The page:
As a writer who is in our editorial calendar a lot, context is everything. We can jump into this email that Isaac wrote and quickly see that it is for the Accelerator project. And remember the Content relation from the Accelerator project? This email will show up there too.
Chloe has her own private dashboard that shows her all the things (emails, articles, tasks etc.) that are assigned to her. Relation databases let her know the context.
She can easily see the tasks that are assigned to her and the projects they are attached to. And yes, we are already working on the 2024 Digital Planner and Plan Your Year. ☺️
What if you have dozens or even hundreds of entries? There’s a handy search feature with relational databases. You can easily search for exactly the right entry you’re looking for.
How Josh Uses Relational Databases in Notion for Practice Management
We apologize in advance for some of the Canadian tax lingo below. Here’s a quick breakdown of some of the terms:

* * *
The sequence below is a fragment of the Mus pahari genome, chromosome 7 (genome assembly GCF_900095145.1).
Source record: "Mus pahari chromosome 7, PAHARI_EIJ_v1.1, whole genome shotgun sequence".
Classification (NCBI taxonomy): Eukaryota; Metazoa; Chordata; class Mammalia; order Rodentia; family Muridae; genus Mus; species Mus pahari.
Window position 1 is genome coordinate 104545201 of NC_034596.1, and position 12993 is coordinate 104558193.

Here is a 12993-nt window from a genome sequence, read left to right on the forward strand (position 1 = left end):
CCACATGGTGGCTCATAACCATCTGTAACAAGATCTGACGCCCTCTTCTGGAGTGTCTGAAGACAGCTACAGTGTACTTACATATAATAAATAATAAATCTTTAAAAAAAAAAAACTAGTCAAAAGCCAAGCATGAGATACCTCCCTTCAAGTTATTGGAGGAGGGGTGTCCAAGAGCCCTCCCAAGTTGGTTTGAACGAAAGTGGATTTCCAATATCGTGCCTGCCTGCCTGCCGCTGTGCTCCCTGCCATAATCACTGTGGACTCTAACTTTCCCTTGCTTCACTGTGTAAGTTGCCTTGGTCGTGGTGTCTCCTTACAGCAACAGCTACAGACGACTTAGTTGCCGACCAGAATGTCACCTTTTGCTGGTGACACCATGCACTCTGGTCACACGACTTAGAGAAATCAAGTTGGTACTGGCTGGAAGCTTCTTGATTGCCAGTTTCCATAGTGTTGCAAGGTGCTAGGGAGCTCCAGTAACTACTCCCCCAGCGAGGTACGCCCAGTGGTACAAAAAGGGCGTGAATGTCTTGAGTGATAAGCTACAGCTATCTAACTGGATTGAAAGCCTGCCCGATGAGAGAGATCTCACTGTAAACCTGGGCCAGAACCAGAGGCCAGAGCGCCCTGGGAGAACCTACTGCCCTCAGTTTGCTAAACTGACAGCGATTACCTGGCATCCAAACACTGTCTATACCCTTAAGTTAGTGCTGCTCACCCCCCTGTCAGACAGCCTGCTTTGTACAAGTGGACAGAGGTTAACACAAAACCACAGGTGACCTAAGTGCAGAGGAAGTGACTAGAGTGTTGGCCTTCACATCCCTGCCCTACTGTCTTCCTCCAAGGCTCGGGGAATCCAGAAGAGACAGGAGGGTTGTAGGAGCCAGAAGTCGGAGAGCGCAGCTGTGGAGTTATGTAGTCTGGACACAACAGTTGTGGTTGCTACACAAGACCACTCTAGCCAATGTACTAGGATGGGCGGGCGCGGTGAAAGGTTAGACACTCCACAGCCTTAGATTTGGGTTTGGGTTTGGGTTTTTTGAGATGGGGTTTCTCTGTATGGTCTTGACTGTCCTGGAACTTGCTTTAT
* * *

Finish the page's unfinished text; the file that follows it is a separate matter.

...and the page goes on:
- T1 = Personal tax return
- T2 = Corporate tax return
- T4 = Employment income slip reported to the Canadian tax agency
- T5 = Interest income slip reported to the Canadian tax agency
This should cover the basics.
Here is the very simple structure our office utilizes inside Notion to manage our relationships with our clients:
- T1 – Personal Tax
- T2 & Financial Reporting – Corporate Tax
- T4 & T5 – Tax Reporting
- Other Projects
- Mail Log
- Work Log
Each of these seven different databases houses various types of work we do for clients. Each database should have different items inside — a T2 and financial statement doesn’t have the same type of work as a T1 personal tax return, after all — but we could well do a T2, financial statement, set of T4s, and other work for a specific client. So we’ve built things out in such a way as to always have a property in every database item that relates back to an item in the “Clients” database to ensure better tracking and relationship management.